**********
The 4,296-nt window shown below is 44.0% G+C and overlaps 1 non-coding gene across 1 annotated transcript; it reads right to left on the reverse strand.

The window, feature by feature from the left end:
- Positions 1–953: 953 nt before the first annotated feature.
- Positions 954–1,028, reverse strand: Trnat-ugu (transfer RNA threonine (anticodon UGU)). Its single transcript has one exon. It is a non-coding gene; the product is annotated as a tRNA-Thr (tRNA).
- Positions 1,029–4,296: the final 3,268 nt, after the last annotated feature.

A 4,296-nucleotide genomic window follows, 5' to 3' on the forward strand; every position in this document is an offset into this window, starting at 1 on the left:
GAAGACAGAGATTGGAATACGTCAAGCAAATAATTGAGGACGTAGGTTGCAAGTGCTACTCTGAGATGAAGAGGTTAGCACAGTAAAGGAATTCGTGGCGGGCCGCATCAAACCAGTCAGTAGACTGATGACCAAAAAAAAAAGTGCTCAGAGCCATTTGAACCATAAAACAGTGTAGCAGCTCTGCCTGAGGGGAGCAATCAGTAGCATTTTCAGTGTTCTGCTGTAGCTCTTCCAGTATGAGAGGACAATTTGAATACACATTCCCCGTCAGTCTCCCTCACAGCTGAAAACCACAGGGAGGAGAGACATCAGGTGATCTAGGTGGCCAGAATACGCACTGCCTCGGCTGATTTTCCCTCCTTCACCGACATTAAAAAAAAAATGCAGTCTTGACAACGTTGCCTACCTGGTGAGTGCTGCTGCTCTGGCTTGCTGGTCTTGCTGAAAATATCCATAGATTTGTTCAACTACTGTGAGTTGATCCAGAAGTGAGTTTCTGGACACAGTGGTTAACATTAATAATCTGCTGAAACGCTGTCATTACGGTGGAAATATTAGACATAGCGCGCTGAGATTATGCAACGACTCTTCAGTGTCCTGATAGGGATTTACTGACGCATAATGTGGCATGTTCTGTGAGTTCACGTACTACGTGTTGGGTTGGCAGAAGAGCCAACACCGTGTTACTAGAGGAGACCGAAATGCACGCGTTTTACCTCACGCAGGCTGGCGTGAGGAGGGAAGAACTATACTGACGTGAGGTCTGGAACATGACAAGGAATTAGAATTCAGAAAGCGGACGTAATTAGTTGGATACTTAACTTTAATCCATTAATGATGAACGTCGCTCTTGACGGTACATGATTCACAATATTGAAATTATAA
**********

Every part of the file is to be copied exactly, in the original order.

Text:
The 4,296-nt window shown below is 44.0% G+C and overlaps 1 non-coding gene across 1 annotated transcript; it reads right to left on the reverse strand.

The window, feature by feature from the left end:
- Positions 1–953: 953 nt before the first annotated feature.
- Positions 954–1,028, reverse strand: Trnat-ugu (transfer RNA threonine (anticodon UGU)). Its single transcript has one exon. It is a non-coding gene; the product is annotated as a tRNA-Thr (tRNA).
- Positions 1,029–4,296: the final 3,268 nt, after the last annotated feature.

A 4,296-nucleotide genomic window follows, 5' to 3' on the forward strand; every position in this document is an offset into this window, starting at 1 on the left:
GAAGACAGAGATTGGAATACGTCAAGCAAATAATTGAGGACGTAGGTTGCAAGTGCTACTCTGAGATGAAGAGGTTAGCACAGTAAAGGAATTCGTGGCGGGCCGCATCAAACCAGTCAGTAGACTGATGACCAAAAAAAAAAGTGCTCAGAGCCATTTGAACCATAAAACAGTGTAGCAGCTCTGCCTGAGGGGAGCAATCAGTAGCATTTTCAGTGTTCTGCTGTAGCTCTTCCAGTATGAGAGGACAATTTGAATACACATTCCCCGTCAGTCTCCCTCACAGCTGAAAACCACAGGGAGGAGAGACATCAGGTGATCTAGGTGGCCAGAATACGCACTGCCTCGGCTGATTTTCCCTCCTTCACCGACATTAAAAAAAAAATGCAGTCTTGACAACGTTGCCTACCTGGTGAGTGCTGCTGCTCTGGCTTGCTGGTCTTGCTGAAAATATCCATAGATTTGTTCAACTACTGTGAGTTGATCCAGAAGTGAGTTTCTGGACACAGTGGTTAACATTAATAATCTGCTGAAACGCTGTCATTACGGTGGAAATATTAGACATAGCGCGCTGAGATTATGCAACGACTCTTCAGTGTCCTGATAGGGATTTACTGACGCATAATGTGGCATGTTCTGTGAGTTCACGTACTACGTGTTGGGTTGGCAGAAGAGCCAACACCGTGTTACTAGAGGAGACCGAAATGCACGCGTTTTACCTCACGCAGGCTGGCGTGAGGAGGGAAGAACTATACTGACGTGAGGTCTGGAACATGACAAGGAATTAGAATTCAGAAAGCGGACGTAATTAGTTGGATACTTAACTTTAATCCATTAATGATGAACGTCGCTCTTGACGGTACATGATTCACAATATTGAAATTATAA